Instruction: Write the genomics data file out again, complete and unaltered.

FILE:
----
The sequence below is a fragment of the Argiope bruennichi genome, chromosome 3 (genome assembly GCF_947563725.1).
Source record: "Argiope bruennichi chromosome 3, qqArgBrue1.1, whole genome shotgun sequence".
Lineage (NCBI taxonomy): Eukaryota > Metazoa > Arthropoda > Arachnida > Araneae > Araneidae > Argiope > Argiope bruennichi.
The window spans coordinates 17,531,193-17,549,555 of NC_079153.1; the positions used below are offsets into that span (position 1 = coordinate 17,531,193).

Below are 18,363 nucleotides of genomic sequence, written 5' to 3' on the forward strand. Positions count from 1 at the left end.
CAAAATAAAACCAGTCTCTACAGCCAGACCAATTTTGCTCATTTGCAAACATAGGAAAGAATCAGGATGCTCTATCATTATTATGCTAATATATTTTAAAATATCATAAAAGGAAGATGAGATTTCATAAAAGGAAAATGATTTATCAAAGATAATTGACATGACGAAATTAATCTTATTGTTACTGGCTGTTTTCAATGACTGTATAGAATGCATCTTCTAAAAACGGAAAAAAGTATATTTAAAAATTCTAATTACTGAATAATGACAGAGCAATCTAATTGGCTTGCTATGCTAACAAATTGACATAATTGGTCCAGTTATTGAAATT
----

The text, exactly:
The sequence below is a fragment of the Argiope bruennichi genome, chromosome 3 (genome assembly GCF_947563725.1).
Source record: "Argiope bruennichi chromosome 3, qqArgBrue1.1, whole genome shotgun sequence".
Lineage (NCBI taxonomy): Eukaryota > Metazoa > Arthropoda > Arachnida > Araneae > Araneidae > Argiope > Argiope bruennichi.
The window spans coordinates 17,531,193-17,549,555 of NC_079153.1; the positions used below are offsets into that span (position 1 = coordinate 17,531,193).

Below are 18,363 nucleotides of genomic sequence, written 5' to 3' on the forward strand. Positions count from 1 at the left end.
CAAAATAAAACCAGTCTCTACAGCCAGACCAATTTTGCTCATTTGCAAACATAGGAAAGAATCAGGATGCTCTATCATTATTATGCTAATATATTTTAAAATATCATAAAAGGAAGATGAGATTTCATAAAAGGAAAATGATTTATCAAAGATAATTGACATGACGAAATTAATCTTATTGTTACTGGCTGTTTTCAATGACTGTATAGAATGCATCTTCTAAAAACGGAAAAAAGTATATTTAAAAATTCTAATTACTGAATAATGACAGAGCAATCTAATTGGCTTGCTATGCTAACAAATTGACATAATTGGTCCAGTTATTGAAATT